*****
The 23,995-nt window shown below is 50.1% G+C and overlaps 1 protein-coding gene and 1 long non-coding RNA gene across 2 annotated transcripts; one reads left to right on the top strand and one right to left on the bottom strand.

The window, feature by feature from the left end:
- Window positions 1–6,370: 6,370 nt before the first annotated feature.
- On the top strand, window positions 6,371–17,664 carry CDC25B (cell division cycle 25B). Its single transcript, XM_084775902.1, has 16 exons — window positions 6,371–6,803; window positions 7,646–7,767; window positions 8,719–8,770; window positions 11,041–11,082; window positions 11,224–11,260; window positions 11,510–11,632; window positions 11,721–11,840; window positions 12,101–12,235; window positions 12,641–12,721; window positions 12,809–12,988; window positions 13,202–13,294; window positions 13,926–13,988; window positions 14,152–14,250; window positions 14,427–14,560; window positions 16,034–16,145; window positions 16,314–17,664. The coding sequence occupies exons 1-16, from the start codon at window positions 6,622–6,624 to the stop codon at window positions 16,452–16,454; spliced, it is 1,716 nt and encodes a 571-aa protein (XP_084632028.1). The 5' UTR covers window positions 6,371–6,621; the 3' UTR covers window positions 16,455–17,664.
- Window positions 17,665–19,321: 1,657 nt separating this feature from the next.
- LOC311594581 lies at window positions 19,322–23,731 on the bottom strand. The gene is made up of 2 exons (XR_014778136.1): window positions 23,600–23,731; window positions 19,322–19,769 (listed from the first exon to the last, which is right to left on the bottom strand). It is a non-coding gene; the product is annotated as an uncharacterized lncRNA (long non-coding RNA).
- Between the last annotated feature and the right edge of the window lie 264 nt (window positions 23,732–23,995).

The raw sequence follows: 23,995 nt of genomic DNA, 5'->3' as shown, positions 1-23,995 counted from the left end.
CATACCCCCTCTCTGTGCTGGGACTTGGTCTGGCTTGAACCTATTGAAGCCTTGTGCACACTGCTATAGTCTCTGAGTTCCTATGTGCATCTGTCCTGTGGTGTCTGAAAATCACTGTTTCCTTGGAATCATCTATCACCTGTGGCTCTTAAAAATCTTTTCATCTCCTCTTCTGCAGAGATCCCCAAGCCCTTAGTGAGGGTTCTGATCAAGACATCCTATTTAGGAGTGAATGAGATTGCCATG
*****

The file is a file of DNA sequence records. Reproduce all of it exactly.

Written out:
The 23,995-nt window shown below is 50.1% G+C and overlaps 1 protein-coding gene and 1 long non-coding RNA gene across 2 annotated transcripts; one reads left to right on the top strand and one right to left on the bottom strand.

The window, feature by feature from the left end:
- Window positions 1–6,370: 6,370 nt before the first annotated feature.
- On the top strand, window positions 6,371–17,664 carry CDC25B (cell division cycle 25B). Its single transcript, XM_084775902.1, has 16 exons — window positions 6,371–6,803; window positions 7,646–7,767; window positions 8,719–8,770; window positions 11,041–11,082; window positions 11,224–11,260; window positions 11,510–11,632; window positions 11,721–11,840; window positions 12,101–12,235; window positions 12,641–12,721; window positions 12,809–12,988; window positions 13,202–13,294; window positions 13,926–13,988; window positions 14,152–14,250; window positions 14,427–14,560; window positions 16,034–16,145; window positions 16,314–17,664. The coding sequence occupies exons 1-16, from the start codon at window positions 6,622–6,624 to the stop codon at window positions 16,452–16,454; spliced, it is 1,716 nt and encodes a 571-aa protein (XP_084632028.1). The 5' UTR covers window positions 6,371–6,621; the 3' UTR covers window positions 16,455–17,664.
- Window positions 17,665–19,321: 1,657 nt separating this feature from the next.
- LOC311594581 lies at window positions 19,322–23,731 on the bottom strand. The gene is made up of 2 exons (XR_014778136.1): window positions 23,600–23,731; window positions 19,322–19,769 (listed from the first exon to the last, which is right to left on the bottom strand). It is a non-coding gene; the product is annotated as an uncharacterized lncRNA (long non-coding RNA).
- Between the last annotated feature and the right edge of the window lie 264 nt (window positions 23,732–23,995).

The raw sequence follows: 23,995 nt of genomic DNA, 5'->3' as shown, positions 1-23,995 counted from the left end.
CATACCCCCTCTCTGTGCTGGGACTTGGTCTGGCTTGAACCTATTGAAGCCTTGTGCACACTGCTATAGTCTCTGAGTTCCTATGTGCATCTGTCCTGTGGTGTCTGAAAATCACTGTTTCCTTGGAATCATCTATCACCTGTGGCTCTTAAAAATCTTTTCATCTCCTCTTCTGCAGAGATCCCCAAGCCCTTAGTGAGGGTTCTGATCAAGACATCCTATTTAGGAGTGAATGAGATTGCCATG